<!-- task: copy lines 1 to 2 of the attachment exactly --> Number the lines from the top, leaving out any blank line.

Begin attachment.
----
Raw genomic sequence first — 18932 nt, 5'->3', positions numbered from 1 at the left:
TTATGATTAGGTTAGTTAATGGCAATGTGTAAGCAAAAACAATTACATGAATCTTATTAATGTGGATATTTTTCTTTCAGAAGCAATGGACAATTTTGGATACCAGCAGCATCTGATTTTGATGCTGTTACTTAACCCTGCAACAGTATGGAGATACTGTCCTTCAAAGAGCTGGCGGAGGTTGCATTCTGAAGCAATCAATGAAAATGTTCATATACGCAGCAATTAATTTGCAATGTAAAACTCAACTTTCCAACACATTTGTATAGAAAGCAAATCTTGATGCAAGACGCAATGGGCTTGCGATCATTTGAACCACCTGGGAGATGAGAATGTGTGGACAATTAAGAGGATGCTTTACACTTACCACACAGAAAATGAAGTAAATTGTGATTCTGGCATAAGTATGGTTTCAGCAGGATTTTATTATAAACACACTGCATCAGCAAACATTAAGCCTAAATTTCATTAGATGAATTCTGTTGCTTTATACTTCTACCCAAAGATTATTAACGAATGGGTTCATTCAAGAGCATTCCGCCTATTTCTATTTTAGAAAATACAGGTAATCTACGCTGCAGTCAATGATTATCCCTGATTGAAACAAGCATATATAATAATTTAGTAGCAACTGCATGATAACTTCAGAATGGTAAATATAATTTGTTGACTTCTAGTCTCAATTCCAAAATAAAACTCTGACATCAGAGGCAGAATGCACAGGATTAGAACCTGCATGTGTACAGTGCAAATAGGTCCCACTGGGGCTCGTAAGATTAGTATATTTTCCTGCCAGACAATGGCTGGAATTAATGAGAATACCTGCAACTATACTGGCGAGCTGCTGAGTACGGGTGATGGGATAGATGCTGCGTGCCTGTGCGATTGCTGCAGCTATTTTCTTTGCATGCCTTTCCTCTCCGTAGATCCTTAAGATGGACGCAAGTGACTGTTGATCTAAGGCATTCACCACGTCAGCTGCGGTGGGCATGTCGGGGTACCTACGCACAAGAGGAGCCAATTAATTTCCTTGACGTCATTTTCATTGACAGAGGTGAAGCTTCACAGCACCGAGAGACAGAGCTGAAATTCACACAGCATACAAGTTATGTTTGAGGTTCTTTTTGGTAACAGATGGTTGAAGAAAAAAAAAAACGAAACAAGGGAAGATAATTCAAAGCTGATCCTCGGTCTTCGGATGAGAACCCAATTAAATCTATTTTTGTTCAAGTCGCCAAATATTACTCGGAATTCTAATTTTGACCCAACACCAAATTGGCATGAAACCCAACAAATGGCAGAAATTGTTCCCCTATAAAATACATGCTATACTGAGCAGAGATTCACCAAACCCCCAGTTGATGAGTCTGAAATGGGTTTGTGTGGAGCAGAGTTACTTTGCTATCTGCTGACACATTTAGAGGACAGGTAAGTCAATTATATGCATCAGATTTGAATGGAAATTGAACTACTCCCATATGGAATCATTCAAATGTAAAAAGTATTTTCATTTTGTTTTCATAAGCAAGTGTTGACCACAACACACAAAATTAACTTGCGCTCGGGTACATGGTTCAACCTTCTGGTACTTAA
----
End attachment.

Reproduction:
Raw genomic sequence first — 18932 nt, 5'->3', positions numbered from 1 at the left:
TTATGATTAGGTTAGTTAATGGCAATGTGTAAGCAAAAACAATTACATGAATCTTATTAATGTGGATATTTTTCTTTCAGAAGCAATGGACAATTTTGGATACCAGCAGCATCTGATTTTGATGCTGTTACTTAACCCTGCAACAGTATGGAGATACTGTCCTTCAAAGAGCTGGCGGAGGTTGCATTCTGAAGCAATCAATGAAAATGTTCATATACGCAGCAATTAATTTGCAATGTAAAACTCAACTTTCCAACACATTTGTATAGAAAGCAAATCTTGATGCAAGACGCAATGGGCTTGCGATCATTTGAACCACCTGGGAGATGAGAATGTGTGGACAATTAAGAGGATGCTTTACACTTACCACACAGAAAATGAAGTAAATTGTGATTCTGGCATAAGTATGGTTTCAGCAGGATTTTATTATAAACACACTGCATCAGCAAACATTAAGCCTAAATTTCATTAGATGAATTCTGTTGCTTTATACTTCTACCCAAAGATTATTAACGAATGGGTTCATTCAAGAGCATTCCGCCTATTTCTATTTTAGAAAATACAGGTAATCTACGCTGCAGTCAATGATTATCCCTGATTGAAACAAGCATATATAATAATTTAGTAGCAACTGCATGATAACTTCAGAATGGTAAATATAATTTGTTGACTTCTAGTCTCAATTCCAAAATAAAACTCTGACATCAGAGGCAGAATGCACAGGATTAGAACCTGCATGTGTACAGTGCAAATAGGTCCCACTGGGGCTCGTAAGATTAGTATATTTTCCTGCCAGACAATGGCTGGAATTAATGAGAATACCTGCAACTATACTGGCGAGCTGCTGAGTACGGGTGATGGGATAGATGCTGCGTGCCTGTGCGATTGCTGCAGCTATTTTCTTTGCATGCCTTTCCTCTCCGTAGATCCTTAAGATGGACGCAAGTGACTGTTGATCTAAGGCATTCACCACGTCAGCTGCGGTGGGCATGTCGGGGTACCTACGCACAAGAGGAGCCAATTAATTTCCTTGACGTCATTTTCATTGACAGAGGTGAAGCTTCACAGCACCGAGAGACAGAGCTGAAATTCACACAGCATACAAGTTATGTTTGAGGTTCTTTTTGGTAACAGATGGTTGAAGAAAAAAAAAAACGAAACAAGGGAAGATAATTCAAAGCTGATCCTCGGTCTTCGGATGAGAACCCAATTAAATCTATTTTTGTTCAAGTCGCCAAATATTACTCGGAATTCTAATTTTGACCCAACACCAAATTGGCATGAAACCCAACAAATGGCAGAAATTGTTCCCCTATAAAATACATGCTATACTGAGCAGAGATTCACCAAACCCCCAGTTGATGAGTCTGAAATGGGTTTGTGTGGAGCAGAGTTACTTTGCTATCTGCTGACACATTTAGAGGACAGGTAAGTCAATTATATGCATCAGATTTGAATGGAAATTGAACTACTCCCATATGGAATCATTCAAATGTAAAAAGTATTTTCATTTTGTTTTCATAAGCAAGTGTTGACCACAACACACAAAATTAACTTGCGCTCGGGTACATGGTTCAACCTTCTGGTACTTAA